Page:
This is the forest primeval. The murmuring crawfish, bearded with moss…
“But Jeff,” I hear yon straw man cry, “it’s been ages since you reaffirmed your obsession with literary and quasi-medieval statuary!” Indeed, the greatest truths are often the most lamentable. So look who reared his head (and a fragment of torso) today along the bayou in St. Martinville, Louisiana: None other than “Hexameter Hank” Longfellow, author of Evangeline, the epic poem that made Cajun history hip.
In St. Martinville, Longfellow keeps watchs over the “Evangeline Oak,” which offers ample shade just down the road from the Longfellow-Evangeline State Historic Site and a few paces from the lovely Acadian Memorial and Museum.
A block away, in the cemetery of the “mother church” of the Cajuns, is Evangeline herself, looking more sanguine than I’d be after decades of roaming North America in the name of deathless love. As bestsellers go, the poem that bears Evangeline’s name was the Twilight of yesteryear, but these days she gets fewer visitors.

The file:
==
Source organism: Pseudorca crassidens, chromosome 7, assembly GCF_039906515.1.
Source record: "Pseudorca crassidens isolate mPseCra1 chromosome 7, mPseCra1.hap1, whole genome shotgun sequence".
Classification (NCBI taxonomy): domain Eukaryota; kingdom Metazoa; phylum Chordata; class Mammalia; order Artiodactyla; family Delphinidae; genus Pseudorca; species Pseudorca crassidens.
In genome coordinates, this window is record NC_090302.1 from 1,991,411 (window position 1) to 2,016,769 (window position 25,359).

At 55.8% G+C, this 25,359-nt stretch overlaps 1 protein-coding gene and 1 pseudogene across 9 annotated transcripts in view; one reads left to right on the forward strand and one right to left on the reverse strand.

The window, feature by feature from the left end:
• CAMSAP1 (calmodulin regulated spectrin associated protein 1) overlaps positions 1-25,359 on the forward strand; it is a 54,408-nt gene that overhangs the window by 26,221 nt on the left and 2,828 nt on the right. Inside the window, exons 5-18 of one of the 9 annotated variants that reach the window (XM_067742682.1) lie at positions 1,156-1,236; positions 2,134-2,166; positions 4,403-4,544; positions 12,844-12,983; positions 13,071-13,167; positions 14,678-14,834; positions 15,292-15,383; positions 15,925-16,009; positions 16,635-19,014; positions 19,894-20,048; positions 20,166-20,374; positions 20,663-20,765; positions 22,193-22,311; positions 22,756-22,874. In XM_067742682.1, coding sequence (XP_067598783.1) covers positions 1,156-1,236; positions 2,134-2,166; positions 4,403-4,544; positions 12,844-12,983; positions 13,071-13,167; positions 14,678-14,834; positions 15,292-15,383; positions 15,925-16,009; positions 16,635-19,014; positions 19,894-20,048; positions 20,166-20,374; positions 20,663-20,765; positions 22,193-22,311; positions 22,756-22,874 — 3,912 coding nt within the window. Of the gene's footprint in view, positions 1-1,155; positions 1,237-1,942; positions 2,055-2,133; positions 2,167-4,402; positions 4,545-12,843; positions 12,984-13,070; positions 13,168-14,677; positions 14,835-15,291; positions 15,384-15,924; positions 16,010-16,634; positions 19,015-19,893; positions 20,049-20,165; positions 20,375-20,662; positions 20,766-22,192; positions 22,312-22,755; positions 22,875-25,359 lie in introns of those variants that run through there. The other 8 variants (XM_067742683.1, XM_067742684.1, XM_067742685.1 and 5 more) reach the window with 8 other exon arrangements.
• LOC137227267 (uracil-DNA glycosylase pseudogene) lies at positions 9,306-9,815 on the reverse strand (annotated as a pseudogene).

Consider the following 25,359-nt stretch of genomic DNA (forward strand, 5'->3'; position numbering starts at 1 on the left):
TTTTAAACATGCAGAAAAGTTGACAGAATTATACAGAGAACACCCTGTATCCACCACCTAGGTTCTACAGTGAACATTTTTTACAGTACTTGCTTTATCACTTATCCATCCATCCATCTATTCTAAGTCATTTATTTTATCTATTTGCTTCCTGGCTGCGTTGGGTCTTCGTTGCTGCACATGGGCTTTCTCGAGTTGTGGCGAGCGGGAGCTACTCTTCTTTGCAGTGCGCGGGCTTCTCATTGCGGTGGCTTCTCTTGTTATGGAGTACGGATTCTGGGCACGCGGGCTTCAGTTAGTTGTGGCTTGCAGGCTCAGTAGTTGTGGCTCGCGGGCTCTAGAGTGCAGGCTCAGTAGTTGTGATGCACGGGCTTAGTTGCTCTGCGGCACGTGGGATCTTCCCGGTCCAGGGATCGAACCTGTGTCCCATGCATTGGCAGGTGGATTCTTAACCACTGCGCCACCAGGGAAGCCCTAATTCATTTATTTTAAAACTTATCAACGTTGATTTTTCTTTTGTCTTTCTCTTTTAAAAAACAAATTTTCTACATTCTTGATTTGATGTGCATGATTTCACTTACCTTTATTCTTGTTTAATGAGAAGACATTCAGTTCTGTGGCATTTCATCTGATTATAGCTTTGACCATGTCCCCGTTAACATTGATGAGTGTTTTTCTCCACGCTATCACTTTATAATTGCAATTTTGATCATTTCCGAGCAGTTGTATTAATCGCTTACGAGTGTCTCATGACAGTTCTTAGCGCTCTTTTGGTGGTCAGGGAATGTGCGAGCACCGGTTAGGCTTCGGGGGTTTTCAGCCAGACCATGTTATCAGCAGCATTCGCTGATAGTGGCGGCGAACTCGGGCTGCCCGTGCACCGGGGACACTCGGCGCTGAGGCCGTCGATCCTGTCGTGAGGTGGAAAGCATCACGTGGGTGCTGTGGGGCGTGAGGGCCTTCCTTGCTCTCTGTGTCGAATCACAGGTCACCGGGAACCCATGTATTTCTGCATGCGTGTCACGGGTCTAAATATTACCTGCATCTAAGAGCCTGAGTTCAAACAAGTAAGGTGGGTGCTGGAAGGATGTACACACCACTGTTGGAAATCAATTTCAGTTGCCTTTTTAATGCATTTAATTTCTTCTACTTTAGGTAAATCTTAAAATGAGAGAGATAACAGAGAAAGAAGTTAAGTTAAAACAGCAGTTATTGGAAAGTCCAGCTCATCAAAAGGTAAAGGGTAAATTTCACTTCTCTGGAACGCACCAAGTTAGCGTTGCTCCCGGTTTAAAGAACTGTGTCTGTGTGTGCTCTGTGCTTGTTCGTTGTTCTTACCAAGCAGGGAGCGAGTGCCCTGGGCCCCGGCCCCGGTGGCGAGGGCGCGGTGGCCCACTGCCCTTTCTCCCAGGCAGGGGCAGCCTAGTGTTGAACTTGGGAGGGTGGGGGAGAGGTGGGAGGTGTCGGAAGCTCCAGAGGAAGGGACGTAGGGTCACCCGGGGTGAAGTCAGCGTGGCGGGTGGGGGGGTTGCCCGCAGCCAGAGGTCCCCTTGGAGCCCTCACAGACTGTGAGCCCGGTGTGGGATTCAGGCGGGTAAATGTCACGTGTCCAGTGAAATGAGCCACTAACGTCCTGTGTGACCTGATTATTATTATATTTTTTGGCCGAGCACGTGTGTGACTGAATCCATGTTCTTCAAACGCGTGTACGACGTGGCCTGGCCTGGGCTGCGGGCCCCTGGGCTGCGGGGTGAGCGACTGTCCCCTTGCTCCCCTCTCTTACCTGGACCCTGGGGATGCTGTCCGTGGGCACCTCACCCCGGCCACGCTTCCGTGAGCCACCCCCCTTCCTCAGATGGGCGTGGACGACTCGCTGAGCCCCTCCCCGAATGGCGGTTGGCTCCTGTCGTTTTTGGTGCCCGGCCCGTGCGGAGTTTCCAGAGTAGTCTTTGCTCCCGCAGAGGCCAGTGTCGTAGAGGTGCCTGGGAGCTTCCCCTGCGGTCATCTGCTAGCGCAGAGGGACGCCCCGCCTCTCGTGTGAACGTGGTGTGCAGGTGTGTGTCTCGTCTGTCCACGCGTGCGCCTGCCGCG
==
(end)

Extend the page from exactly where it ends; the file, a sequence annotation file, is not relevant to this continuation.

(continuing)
St. Martinville boasts a population of 6,989, but half of those residents appear to be statues. In front of the church stands A.M. Jan, the 19th-century pastor, on a pedestal that tells his story in Latin.
Also honored in the town square is this dapper Attakapa Indian. He’s been here since 1961.
The interior of the church—”it is just the same as when it was built,” a plaque insists, “having been repaired but not changed”—is naturally full of old statues, too many to name.
But let’s not overlook two “Quid Plura?” favorites:
…and our old pal from New Orleans, St. Roch.
Mais où est le patron?
Aha! Here’s St. Martin of Tours, inventing the word “chapel” in front of the old presbytère.
Alas, my camera fizzled before I could get a picture of St. Martinville’s one truly unmissable statue, which depicts Charlemagne engaged in mortal combat with a giant crawfish. I’m sorry you won’t be able to see it, but trust me, dear reader: It was awesome.